Author(s): Gupta SK, Thangaraj K, Singh L
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Abstract The population of the Asian elephant is being dramatically reduced due to poaching of the ivory from the male. As poaching occurs in remote forests, it often takes weeks or longer for it to be discovered and it is therefore often very difficult to determine the sex of the decomposed body. Data suggest that in the recent past, over 2000 male elephants have been poached in South India. We have developed a technique based on molecular markers to determine that the carcass is an elephant and that it is a male. Using DNA sequence information from Genbank, we have developed two primer pairs: one for the mitochondrial DNA (mtDNA) and the other for the sex-determining region of Y chromosome (SRY) gene of the Indian elephant. After PCR amplification of known elephant DNA, we found that the mtDNA was common in both males and females, whereas the SRY-specific amplicon was observed only in the male.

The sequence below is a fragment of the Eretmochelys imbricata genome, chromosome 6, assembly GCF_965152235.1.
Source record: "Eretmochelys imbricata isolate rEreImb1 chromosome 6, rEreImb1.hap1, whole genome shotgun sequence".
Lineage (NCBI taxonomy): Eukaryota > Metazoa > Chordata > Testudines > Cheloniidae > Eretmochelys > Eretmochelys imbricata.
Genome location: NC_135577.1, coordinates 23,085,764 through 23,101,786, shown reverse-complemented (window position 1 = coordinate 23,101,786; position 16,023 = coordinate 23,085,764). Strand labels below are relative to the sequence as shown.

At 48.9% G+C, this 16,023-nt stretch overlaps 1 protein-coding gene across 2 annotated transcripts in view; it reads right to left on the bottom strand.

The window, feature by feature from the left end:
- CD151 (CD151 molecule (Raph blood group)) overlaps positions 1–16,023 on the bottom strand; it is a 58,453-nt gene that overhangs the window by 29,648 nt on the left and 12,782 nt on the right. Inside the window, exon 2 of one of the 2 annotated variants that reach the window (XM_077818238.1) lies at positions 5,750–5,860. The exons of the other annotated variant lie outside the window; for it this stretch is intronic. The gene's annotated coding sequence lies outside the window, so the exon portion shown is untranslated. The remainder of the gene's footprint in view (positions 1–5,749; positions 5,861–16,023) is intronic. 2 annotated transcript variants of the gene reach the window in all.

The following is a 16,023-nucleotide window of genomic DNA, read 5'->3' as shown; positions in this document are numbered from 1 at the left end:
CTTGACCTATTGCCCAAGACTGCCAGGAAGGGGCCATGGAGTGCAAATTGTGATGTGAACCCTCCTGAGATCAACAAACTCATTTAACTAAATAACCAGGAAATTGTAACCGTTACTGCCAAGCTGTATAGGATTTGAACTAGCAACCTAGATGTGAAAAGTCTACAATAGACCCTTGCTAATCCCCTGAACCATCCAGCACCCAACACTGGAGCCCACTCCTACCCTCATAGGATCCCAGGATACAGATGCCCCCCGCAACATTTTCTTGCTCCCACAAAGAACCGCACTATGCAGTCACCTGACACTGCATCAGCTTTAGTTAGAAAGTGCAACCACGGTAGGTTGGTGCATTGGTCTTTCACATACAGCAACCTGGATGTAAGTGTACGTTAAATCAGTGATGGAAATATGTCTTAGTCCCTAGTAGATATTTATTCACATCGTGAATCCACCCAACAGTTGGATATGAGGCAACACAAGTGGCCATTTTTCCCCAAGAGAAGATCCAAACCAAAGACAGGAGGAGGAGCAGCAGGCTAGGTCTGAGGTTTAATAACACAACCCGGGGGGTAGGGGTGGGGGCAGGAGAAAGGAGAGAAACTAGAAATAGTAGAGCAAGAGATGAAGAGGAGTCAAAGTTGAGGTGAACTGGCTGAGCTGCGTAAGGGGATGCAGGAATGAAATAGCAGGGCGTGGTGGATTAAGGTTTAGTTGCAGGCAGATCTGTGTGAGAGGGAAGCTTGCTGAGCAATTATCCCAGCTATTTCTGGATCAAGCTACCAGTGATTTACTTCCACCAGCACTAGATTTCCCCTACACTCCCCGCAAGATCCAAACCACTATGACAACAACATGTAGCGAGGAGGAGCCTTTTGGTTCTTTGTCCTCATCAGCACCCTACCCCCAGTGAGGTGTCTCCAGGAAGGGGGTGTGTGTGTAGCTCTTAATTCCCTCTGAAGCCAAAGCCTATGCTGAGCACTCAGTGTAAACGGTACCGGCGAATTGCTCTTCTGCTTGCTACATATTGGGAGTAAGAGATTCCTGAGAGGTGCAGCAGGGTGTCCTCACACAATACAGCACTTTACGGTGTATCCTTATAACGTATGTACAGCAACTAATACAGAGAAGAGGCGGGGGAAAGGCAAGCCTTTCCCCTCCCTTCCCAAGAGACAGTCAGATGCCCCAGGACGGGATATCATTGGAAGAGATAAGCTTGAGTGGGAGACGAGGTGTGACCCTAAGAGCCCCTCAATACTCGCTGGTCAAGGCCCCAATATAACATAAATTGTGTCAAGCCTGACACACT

This article was published in J Forensic Sci
and referenced in Journal of Forensic Research